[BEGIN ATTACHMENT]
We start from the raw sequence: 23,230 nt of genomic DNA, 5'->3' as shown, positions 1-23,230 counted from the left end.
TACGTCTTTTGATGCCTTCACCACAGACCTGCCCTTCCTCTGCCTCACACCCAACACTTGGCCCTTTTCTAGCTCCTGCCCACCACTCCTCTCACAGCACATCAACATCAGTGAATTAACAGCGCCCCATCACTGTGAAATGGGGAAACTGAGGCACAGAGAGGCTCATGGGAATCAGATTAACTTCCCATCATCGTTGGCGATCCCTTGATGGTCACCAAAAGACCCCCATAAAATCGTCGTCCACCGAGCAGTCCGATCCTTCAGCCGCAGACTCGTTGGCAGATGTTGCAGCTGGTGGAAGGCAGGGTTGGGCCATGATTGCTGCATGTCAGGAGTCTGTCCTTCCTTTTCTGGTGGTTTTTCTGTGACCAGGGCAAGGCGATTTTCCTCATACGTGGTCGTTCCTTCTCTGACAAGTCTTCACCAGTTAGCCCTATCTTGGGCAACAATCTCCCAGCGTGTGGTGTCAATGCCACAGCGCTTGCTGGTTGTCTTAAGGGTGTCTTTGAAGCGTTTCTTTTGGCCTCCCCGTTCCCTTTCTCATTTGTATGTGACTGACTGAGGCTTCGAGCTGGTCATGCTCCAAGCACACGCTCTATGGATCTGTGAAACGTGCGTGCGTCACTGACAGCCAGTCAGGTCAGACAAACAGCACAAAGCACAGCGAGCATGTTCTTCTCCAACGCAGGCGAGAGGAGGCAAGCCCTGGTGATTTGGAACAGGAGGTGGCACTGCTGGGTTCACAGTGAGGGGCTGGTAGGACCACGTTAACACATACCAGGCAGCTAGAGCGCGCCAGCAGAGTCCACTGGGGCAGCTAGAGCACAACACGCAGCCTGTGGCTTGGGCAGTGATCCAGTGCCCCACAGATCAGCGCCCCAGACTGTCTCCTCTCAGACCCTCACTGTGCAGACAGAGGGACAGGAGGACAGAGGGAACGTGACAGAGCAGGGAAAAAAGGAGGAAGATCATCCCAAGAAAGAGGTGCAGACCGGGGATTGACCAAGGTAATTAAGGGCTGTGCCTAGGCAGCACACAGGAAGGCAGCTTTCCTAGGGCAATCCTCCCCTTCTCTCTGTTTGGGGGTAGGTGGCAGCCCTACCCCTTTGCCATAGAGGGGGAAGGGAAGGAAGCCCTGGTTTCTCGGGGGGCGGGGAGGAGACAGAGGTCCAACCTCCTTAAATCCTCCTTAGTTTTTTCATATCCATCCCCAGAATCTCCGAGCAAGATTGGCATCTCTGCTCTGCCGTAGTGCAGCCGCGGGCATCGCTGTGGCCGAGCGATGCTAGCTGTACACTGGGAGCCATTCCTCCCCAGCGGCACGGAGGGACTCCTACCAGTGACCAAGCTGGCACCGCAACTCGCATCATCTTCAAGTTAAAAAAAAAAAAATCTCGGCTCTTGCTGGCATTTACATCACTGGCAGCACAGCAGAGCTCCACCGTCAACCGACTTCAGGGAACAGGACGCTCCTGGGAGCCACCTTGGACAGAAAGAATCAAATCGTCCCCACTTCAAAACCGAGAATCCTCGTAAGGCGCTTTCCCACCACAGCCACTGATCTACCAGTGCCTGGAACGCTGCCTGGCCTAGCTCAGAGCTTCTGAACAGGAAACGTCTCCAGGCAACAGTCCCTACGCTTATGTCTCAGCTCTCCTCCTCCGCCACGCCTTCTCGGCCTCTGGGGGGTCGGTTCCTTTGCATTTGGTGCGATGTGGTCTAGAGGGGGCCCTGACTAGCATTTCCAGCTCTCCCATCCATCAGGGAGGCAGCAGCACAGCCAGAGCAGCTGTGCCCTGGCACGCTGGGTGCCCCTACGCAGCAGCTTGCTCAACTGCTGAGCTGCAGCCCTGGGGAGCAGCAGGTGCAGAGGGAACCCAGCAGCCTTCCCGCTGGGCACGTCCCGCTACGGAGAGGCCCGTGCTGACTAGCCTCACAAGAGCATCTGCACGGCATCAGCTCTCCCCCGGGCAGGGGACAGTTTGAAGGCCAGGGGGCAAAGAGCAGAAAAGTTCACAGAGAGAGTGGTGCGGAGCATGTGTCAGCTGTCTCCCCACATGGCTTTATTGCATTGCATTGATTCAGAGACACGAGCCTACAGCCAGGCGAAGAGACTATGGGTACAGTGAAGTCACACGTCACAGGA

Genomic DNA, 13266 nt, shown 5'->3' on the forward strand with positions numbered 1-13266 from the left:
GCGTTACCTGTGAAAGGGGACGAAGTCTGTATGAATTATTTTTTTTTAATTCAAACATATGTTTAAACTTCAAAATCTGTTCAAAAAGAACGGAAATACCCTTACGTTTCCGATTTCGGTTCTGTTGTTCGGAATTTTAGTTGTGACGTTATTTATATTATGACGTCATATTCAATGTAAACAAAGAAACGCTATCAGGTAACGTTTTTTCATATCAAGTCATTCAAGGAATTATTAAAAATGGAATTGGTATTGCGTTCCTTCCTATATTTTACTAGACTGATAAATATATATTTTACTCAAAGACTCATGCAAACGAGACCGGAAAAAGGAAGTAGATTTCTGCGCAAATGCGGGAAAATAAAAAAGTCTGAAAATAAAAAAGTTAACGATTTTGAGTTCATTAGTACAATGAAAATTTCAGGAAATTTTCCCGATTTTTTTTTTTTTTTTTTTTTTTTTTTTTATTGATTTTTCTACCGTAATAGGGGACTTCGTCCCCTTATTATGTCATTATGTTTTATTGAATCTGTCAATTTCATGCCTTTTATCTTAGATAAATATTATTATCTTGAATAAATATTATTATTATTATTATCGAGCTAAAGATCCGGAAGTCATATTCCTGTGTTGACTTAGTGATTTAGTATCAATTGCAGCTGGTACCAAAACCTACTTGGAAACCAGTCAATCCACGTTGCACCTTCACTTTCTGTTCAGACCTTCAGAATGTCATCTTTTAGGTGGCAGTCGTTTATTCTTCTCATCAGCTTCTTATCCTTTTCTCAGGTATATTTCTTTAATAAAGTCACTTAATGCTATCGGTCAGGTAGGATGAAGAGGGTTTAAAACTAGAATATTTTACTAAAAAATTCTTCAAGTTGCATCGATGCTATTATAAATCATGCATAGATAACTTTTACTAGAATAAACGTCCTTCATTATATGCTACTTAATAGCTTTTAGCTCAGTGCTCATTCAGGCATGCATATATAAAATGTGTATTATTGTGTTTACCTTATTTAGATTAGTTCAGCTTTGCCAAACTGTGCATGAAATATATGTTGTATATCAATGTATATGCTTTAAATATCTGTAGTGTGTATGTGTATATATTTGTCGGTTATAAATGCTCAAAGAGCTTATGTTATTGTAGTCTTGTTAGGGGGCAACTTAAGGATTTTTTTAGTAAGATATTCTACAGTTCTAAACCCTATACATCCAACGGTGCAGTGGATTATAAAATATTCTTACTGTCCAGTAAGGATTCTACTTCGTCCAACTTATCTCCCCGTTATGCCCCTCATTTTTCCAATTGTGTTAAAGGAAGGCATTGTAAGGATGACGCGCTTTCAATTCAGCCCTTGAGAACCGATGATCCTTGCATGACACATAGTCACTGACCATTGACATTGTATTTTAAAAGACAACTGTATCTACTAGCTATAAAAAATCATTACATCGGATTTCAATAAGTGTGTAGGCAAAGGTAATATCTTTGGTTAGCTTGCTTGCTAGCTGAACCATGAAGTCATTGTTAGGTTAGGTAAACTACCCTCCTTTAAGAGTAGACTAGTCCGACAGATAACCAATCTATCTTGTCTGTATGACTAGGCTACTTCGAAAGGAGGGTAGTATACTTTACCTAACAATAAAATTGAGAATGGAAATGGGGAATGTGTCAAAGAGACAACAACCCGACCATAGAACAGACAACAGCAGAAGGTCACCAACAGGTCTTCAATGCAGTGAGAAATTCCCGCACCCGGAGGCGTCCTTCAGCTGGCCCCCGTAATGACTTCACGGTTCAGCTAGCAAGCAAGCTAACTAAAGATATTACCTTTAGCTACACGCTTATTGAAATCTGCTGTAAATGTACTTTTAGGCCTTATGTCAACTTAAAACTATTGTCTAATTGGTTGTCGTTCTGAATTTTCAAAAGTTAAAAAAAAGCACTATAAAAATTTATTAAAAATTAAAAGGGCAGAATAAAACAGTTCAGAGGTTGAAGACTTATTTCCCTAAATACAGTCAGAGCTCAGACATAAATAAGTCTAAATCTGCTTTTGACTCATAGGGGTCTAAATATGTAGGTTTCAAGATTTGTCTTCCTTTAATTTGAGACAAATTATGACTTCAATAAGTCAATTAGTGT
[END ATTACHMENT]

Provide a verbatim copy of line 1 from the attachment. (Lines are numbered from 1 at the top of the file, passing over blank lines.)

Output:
We start from the raw sequence: 23,230 nt of genomic DNA, 5'->3' as shown, positions 1-23,230 counted from the left end.